Tight race at Grand Swiss

LET’S PLAY CHESS - Edgar De Castro (The Philippine Star) - October 20, 2019 - 12:00am

At the FIDE Grand Swiss in the Isle of Man, Fabiano Caruana (USA), Levon Aronian (Armenia) and David  Guijarro Anton  (Spain) shared the lead  heading to the final three rounds of the  biggest Swiss tournament in men’s chess.

Caruana, Aronian and  Anton  were tied for the lead at 6.0 points apiece,  while world champion Magnus Carlsen (Norway)  stayed in the mix, along with nine others,  with 5.5 points.

Carlsen and Caruana, the top two seeds, square off in the ninth round, while Aronian,  seeded sixth, meet the unseeded  Anton, who upset. eight-seeded  Alexander Grischuk of Russia in round eight.

The 11-round $430,000 event, is one of the last  key battlegrounds, where leading players look to lock  down one of the three remaining  qualifying spots in the 2020 Candidates tournament. The other two  places will be chosen from the ongoing FIDE Grand Prix.

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FIDE Grand Swiss 2019

W) D. Guijarro Anton  (Spain)

B)  A. Grischuk (Russia)

English Opening

1. c4       e5

2. g3       Nf6

3. Bg2    Bc5

4. Nc3    c6

A well-known alternative  is 4....Nc6, with fair chances for both sides.

5. Nf3    e4

6. Nh4   ....

More usual is 6. Ng5 d5 7.. cxd5 cxd5  8. d3 h6 9. Nh3 0-0 and the game is about even. The text leads to interesting by paths.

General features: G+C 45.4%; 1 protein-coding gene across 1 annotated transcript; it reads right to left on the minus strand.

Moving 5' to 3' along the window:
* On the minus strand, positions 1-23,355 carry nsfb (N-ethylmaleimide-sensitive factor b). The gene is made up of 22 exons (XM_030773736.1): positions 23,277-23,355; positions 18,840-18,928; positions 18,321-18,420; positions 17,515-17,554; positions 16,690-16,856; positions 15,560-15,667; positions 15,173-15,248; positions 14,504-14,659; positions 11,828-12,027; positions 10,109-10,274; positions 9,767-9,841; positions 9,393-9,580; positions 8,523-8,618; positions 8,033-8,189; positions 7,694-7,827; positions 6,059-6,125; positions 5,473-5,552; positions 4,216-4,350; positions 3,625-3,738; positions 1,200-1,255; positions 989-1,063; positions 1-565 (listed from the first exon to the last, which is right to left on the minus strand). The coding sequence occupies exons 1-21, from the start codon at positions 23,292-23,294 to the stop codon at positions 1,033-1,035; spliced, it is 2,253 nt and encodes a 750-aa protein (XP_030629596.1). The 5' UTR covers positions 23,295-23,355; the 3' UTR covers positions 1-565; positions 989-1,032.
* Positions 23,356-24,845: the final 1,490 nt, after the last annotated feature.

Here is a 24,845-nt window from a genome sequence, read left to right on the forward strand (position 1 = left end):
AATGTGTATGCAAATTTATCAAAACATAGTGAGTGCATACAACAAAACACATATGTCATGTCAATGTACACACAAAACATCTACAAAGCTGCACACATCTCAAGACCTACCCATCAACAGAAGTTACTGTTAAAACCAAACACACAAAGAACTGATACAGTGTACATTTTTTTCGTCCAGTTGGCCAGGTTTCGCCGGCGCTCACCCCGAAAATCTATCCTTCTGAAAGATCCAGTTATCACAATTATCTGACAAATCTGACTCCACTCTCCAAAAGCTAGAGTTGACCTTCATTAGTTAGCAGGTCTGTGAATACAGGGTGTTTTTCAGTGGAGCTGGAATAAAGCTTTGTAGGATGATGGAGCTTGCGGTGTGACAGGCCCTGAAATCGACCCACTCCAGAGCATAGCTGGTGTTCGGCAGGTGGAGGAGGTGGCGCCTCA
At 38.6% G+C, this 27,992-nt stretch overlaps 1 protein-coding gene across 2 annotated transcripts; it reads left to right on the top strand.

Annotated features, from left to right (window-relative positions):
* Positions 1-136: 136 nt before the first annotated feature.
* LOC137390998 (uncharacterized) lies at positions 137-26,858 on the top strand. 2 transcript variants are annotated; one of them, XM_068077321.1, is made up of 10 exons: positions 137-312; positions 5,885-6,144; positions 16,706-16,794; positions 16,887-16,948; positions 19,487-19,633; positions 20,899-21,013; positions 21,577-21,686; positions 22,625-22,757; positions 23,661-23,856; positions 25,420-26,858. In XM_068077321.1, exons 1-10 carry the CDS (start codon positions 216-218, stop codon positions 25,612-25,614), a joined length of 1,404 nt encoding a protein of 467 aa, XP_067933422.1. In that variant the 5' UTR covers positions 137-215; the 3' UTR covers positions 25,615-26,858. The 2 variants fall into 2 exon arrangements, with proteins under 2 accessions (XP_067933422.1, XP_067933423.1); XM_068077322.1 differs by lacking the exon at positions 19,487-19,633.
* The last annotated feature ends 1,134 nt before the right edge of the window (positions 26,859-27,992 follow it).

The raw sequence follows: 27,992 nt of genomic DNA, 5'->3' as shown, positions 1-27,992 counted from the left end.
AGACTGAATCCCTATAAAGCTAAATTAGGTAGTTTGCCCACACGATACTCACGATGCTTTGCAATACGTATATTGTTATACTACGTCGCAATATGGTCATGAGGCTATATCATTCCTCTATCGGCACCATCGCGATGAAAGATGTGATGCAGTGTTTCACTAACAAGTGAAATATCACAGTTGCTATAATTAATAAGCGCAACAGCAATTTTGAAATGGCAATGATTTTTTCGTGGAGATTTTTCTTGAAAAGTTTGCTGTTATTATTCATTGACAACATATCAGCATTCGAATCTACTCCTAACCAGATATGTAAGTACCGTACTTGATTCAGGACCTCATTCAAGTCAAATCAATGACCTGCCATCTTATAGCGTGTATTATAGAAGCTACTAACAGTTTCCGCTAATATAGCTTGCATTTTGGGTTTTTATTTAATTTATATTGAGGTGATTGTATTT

6....        d5

7. cxd5  cxd5

8. d3      Ng4

9. O-O   g5

10. d4    Be7

11. h3    Nxf2

Seems risky as the Black King is still stuck in the center. 11....gxh4 is a safer. alternative.

12. Rxf2                gxh4

13. Qb3 hxg3

14. Rf4  Nc6

15. Qxd5              f5

16. Bxe4!             ....

White is happy to give away his Bishop to throttle the Black King. It sounds cruel but as the French used  to say, you cannot play at chess if you are kindhearted.

16....      fxe4??

A fatalistic reply.  In accepting the  sacrifice, Black faces too much danger for his poorly protected King. Correct is  16....Qxd5 and Black probably can hold out.

17. Qh5ch            Kd7

18. Be3!                ....

As the early chess writers wrote,  “A quiet move is sometimes more impressive than a display of fireworks”.Now  White’s pieces will swarm all over the board, making it  miserable for the poor Black King.

18....      Qg8?

Under extreme time pressure, Black falters. But there’s no adequate defense to White’s threat anymore.  We draw the curtains here as the Black  King will be driven forward to a more  vulnerable position. The rest needs  no comments.

19. d5    Nd8

20. Nxe4              Qg6

21. Qe5 Nf7

22. Rxf7                Qxf7

23. Rc1  Rf8

24. Bg5  1-0

Solution to last week puzzle. White to move and win.

Whte=Kg6, Bd4, Pc3, Pf2, Pg3,Ph4

Black=Kd7, Be2, Pe4, Ph5

1. f4!      1-0

After 1....exf3 2. Bf2! followed by 3. Kxh5, and White’s two connected passed Pawns  will prevail.

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